Mia Sherwood Landau


One of the main hazards of knowing too much (yes, there are many hazards) is exactly what causes many entrepreneurs and authors to accidentally lose their audiences, even their customers who are genuinely interested in their business or their book. 

That hazard was described perfectly by Jeanine Blackwell in an email I received today:

"The challenge is that the more expertise you have, the more likely it is that you know the symptom isn't the real problem. And, it becomes really easy to forget to speak to symptoms and instead go on a mission to educate people about the 'real problem."

My problems are nobody else's business, and discovering where and how they begin, so I can locate the taproot and yank it out for good is also nobody else's business but mine. Unless I ask someone for help, I don't want anyone to dig or pry or yank with me. I certainly don't want them to dig or pry without my permission.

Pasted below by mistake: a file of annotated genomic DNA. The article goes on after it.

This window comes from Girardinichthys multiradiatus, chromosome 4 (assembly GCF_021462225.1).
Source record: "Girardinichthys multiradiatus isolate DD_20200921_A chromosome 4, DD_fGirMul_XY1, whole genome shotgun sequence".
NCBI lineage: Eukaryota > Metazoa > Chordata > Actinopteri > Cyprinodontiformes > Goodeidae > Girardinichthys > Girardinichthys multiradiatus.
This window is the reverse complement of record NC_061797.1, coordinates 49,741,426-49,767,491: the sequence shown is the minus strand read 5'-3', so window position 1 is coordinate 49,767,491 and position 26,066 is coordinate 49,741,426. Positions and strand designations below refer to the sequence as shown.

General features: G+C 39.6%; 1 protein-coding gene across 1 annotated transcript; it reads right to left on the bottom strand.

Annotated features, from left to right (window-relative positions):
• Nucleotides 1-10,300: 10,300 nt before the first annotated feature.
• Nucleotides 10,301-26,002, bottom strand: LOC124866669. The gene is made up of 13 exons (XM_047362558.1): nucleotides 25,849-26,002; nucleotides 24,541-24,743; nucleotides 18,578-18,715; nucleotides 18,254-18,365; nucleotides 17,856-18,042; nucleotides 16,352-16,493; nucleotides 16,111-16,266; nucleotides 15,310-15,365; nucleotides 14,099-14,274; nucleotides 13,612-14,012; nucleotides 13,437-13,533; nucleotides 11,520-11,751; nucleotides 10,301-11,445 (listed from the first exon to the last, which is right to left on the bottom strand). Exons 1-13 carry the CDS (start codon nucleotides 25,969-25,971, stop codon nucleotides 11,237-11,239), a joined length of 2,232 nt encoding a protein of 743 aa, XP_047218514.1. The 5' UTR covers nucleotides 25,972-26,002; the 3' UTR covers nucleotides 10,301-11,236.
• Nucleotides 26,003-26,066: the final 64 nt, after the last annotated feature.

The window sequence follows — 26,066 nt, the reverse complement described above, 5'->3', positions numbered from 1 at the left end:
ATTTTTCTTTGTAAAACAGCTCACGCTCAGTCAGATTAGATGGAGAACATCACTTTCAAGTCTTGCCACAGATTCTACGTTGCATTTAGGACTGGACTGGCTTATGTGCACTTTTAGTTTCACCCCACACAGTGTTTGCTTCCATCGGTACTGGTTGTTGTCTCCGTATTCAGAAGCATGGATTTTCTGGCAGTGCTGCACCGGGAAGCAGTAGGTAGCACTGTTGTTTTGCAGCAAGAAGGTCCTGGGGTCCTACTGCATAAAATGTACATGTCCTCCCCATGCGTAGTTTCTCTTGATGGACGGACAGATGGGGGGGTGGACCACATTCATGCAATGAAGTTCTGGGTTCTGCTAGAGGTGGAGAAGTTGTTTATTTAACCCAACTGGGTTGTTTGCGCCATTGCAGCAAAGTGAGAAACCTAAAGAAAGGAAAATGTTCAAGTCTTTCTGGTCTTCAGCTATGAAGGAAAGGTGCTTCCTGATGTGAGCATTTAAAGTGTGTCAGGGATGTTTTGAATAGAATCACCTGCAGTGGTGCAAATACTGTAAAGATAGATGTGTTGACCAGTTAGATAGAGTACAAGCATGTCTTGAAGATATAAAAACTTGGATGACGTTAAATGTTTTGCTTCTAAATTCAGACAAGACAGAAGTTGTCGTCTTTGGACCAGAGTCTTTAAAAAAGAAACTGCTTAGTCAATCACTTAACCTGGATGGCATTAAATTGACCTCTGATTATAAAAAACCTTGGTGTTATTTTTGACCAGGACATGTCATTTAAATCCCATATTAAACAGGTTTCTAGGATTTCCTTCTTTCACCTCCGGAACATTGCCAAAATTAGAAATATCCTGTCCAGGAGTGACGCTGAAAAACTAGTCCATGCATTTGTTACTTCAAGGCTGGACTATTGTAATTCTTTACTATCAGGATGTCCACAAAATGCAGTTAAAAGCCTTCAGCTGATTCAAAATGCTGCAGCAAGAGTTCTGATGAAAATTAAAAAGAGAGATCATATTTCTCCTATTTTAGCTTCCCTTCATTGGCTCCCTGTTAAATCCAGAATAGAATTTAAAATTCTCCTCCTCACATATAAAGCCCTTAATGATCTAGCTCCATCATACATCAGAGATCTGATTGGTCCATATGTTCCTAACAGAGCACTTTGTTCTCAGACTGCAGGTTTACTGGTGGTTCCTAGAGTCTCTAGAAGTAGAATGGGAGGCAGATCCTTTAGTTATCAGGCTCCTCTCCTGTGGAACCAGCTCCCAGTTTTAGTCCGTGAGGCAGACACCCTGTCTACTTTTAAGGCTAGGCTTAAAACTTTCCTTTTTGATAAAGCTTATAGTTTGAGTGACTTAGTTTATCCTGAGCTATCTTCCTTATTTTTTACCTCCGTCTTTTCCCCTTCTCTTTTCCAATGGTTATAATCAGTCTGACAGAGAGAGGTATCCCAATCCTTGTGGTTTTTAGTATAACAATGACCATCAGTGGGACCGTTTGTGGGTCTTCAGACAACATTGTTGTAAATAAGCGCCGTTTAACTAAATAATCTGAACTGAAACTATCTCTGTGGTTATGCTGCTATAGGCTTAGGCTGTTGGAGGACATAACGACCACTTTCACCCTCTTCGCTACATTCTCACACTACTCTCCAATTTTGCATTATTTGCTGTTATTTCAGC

Making sense? I know this is making sense to other gardeners anyway!

So, another obvious hazard of knowing too much is speaking above your audience and coming across as condescending, which is never a good idea.

But Jeanine's point is well-taken, too. Moving too quickly past my headache and giving me cogent advice about my diet or my home lighting is not going to work unless and until I invite you into my world to give me advice.

Sometimes we don't even know when we're doing it, meaning going past the immediate problem and choosing to focus on the underlying cause instead.  Good thing to remember, isn't it?


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